I had coffee with an old friend last week who works in cybersecurity at a big bank you’ve definitely heard of. He was telling me that he was about to resign and that on his way out he was going to “really stick it to them”.
When I asked how he’d be sticking it to them, he told me his plan was to “totally nail an impossibly hard job and then resign immediately”. You can tell a lot about Friend from this, like how sweetly diligent he is, for instance, but also how undervalued he must feel to believe that doing a stellar job was the best way to flip Big Bank the bird.
Turns out Big Bank is mid digital transformation and all the ‘innovation stuff’ is happening on the floor beneath Friend. Also on the floor beneath Friend are really nice things like — wait for it — swanky toilets that he’s not allowed to use. In fact, being caught down on the transformation floor (not just using the loo) results in disciplinary action. Turns out the toilets are a single item in a long litany of emotionally unintelligent Big Bank antics that add up to a kind of ‘innovation apartheid’ that’s pushing Friend out, and on to better things.
This is bad news for Big Bank, because Friend is talented, kind and as we’ve established, capable of doing impossibly hard things. He also works in cybersecurity which is pretty important for a bank in 2019… but apparently not important enough to be on the floor with the good loo.
This is one of hundreds of stories I could pull from a sad hat to illustrate why Abi and I founded Brink. Everywhere we looked we saw good people grappling with (or fetishising) disruption and ultimately taking expensive steps in an attempt to get on the right track — those swanky loos are as costly as they are ineffective.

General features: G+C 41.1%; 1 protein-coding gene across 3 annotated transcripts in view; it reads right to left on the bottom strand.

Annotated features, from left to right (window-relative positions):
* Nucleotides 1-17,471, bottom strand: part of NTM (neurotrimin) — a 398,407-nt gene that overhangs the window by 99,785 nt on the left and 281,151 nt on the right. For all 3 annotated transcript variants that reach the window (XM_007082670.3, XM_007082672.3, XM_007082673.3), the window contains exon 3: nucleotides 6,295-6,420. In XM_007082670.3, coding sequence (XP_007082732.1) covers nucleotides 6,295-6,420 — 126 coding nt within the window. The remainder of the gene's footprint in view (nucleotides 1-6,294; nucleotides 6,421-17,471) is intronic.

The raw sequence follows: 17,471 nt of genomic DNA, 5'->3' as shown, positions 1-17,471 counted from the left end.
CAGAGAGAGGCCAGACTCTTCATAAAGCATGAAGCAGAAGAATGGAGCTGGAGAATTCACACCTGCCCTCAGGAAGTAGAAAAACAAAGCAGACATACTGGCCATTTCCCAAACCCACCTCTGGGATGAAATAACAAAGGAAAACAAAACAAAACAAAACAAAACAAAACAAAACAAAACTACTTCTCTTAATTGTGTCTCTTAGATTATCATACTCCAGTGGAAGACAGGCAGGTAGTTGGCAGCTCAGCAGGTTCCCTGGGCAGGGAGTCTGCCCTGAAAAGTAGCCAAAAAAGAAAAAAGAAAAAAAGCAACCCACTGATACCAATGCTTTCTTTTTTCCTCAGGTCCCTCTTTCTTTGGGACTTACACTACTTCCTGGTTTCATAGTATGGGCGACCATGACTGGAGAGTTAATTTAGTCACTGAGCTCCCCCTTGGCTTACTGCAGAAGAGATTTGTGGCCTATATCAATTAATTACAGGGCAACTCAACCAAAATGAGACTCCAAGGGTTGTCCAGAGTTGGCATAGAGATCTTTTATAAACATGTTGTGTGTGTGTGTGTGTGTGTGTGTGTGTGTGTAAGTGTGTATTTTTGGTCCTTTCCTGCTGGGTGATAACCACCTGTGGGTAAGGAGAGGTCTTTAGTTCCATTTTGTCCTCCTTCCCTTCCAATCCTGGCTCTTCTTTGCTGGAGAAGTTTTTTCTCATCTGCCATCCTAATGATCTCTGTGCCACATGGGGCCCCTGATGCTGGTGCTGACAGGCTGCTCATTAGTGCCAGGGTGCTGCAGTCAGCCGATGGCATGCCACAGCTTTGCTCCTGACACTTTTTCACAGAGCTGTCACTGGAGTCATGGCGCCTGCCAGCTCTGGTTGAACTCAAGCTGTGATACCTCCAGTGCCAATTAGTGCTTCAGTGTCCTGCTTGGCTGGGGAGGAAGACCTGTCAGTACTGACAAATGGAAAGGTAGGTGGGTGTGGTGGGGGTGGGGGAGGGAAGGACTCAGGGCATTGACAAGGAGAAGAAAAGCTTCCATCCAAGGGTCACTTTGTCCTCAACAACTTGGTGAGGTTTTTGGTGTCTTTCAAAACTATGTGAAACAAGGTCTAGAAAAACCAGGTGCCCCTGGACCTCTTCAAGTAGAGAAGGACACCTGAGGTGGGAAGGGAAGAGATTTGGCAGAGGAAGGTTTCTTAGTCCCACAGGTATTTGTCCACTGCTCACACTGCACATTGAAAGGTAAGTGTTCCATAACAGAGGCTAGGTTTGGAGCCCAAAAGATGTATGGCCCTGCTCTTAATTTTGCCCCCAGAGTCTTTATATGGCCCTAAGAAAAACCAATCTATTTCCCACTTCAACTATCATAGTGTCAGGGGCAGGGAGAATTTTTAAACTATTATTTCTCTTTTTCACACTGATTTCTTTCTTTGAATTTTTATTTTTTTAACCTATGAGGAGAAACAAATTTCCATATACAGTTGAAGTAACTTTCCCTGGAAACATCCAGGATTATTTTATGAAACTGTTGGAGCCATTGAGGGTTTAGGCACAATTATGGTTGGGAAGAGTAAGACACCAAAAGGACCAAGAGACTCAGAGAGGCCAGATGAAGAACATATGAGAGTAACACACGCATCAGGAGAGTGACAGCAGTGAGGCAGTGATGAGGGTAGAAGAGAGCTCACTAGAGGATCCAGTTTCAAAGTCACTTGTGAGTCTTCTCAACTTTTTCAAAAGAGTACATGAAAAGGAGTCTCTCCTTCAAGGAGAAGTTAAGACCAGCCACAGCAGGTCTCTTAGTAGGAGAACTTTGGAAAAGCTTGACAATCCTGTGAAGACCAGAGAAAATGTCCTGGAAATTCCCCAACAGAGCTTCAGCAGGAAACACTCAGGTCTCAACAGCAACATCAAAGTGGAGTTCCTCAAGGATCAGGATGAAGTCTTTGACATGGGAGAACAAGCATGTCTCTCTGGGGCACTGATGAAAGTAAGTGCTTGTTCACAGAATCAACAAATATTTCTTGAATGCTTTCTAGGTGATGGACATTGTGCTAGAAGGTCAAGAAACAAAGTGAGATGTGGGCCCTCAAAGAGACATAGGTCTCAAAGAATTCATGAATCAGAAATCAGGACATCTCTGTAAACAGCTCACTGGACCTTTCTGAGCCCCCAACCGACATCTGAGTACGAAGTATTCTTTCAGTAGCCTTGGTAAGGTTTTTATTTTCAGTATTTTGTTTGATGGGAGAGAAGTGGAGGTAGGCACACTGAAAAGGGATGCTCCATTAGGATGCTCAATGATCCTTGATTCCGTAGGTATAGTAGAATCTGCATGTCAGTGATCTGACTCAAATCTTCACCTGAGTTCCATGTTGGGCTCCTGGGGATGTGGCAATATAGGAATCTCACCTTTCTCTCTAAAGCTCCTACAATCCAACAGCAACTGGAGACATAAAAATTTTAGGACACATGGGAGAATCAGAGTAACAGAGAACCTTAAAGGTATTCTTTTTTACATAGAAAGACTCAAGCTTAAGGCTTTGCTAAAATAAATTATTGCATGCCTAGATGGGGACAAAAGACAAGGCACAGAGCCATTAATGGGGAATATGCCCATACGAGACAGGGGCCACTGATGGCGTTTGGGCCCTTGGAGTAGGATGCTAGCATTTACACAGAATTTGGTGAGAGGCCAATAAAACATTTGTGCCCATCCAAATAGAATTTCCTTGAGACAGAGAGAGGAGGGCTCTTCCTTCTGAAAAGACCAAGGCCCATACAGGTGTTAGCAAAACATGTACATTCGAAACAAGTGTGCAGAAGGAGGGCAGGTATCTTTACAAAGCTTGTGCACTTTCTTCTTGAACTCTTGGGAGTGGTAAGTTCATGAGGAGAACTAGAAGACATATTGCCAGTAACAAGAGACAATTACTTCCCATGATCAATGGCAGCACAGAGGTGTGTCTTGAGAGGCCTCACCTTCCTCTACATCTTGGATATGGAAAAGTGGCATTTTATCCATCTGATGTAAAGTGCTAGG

Despite these efforts, much of what we saw amounted to little more than innovation theatre — it looked shiny and new, seemed to hold great promise, but when the show was over, nothing had changed.
Typically, we observed, this was because innovation was planned and neatly metered out as a predictable, hyper-rational job to be done:
Set up a lab, hire people, state a bold ambition and tell them to ‘go’, right? Or set up a fund, announce it with a shiny brand, invite applications and wait for interest to roll in, right? Or pick out the high performers in your company, train them in human-centred design and they’ll solve the future, right?
Wrong, wrong and wrong.
Innovation isn’t an inputs-in-outputs-out gig; there’s way more to it all than the double diamonds, build-measure-learn cycles and divergent/convergent methodologies suggest… and even though we love methods like these dearly, at Brink, we believe they’re just the start.
We know the real work sits at the intersection of innovation and the behavioural sciences, we call the intersection Behavioural Innovation and it powers the way we see the world and the work we do.
Behavioural Innovation applies classic innovation methodologies along with psychological, cognitive, emotional, cultural and social factors. It allows for irrational behaviour and attempts to understand why this may be the case.
These are the kinds of questions we like to think about at Brink:
- We know that behaviour is shaped by context, so how might we create the optimal context for curiosity, risk-taking, experimentation and courage?
- We know that human brains experience a limbic response to uncertainty that’s close to pain. What does that tell us about how we might best lead teams through uncertainty? And how about our own response to uncertainty, can we retire our lizard brain?
- We know that day-to-day, working to innovate requires us to listen well, learn (even when the results invalidate our own ideas) and build on ideas that weren’t part of the original plan. How can we practise and master these meta skills?
We’ll be sharing more about Behavioural Innovation in the coming months with more posts from the team on topics about ‘your brain on innovation’, innovation fallacies and innovation Mindsetting.
For now, tell us what you think, we’d love to hear from you.